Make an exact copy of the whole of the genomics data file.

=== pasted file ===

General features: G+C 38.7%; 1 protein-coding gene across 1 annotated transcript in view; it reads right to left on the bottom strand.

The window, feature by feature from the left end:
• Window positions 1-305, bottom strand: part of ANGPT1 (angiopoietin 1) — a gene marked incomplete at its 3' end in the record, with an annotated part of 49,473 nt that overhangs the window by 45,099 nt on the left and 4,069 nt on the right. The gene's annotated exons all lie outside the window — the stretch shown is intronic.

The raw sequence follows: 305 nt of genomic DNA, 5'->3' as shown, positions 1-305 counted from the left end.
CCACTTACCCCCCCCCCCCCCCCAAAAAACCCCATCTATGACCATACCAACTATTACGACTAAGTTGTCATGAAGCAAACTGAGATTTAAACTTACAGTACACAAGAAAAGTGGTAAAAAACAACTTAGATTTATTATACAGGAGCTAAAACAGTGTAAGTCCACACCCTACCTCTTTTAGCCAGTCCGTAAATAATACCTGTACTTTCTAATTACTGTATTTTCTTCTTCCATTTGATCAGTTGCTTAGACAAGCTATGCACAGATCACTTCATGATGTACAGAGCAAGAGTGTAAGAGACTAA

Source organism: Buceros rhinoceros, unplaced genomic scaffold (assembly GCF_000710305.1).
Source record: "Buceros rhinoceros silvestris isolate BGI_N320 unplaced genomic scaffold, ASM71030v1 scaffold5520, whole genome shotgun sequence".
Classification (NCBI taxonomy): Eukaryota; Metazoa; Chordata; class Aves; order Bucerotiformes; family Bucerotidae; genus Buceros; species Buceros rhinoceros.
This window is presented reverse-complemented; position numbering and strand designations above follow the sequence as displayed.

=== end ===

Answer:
General features: G+C 38.7%; 1 protein-coding gene across 1 annotated transcript in view; it reads right to left on the bottom strand.

The window, feature by feature from the left end:
• Window positions 1-305, bottom strand: part of ANGPT1 (angiopoietin 1) — a gene marked incomplete at its 3' end in the record, with an annotated part of 49,473 nt that overhangs the window by 45,099 nt on the left and 4,069 nt on the right. The gene's annotated exons all lie outside the window — the stretch shown is intronic.

The raw sequence follows: 305 nt of genomic DNA, 5'->3' as shown, positions 1-305 counted from the left end.
CCACTTACCCCCCCCCCCCCCCCAAAAAACCCCATCTATGACCATACCAACTATTACGACTAAGTTGTCATGAAGCAAACTGAGATTTAAACTTACAGTACACAAGAAAAGTGGTAAAAAACAACTTAGATTTATTATACAGGAGCTAAAACAGTGTAAGTCCACACCCTACCTCTTTTAGCCAGTCCGTAAATAATACCTGTACTTTCTAATTACTGTATTTTCTTCTTCCATTTGATCAGTTGCTTAGACAAGCTATGCACAGATCACTTCATGATGTACAGAGCAAGAGTGTAAGAGACTAA

Source organism: Buceros rhinoceros, unplaced genomic scaffold (assembly GCF_000710305.1).
Source record: "Buceros rhinoceros silvestris isolate BGI_N320 unplaced genomic scaffold, ASM71030v1 scaffold5520, whole genome shotgun sequence".
Classification (NCBI taxonomy): Eukaryota; Metazoa; Chordata; class Aves; order Bucerotiformes; family Bucerotidae; genus Buceros; species Buceros rhinoceros.
This window is presented reverse-complemented; position numbering and strand designations above follow the sequence as displayed.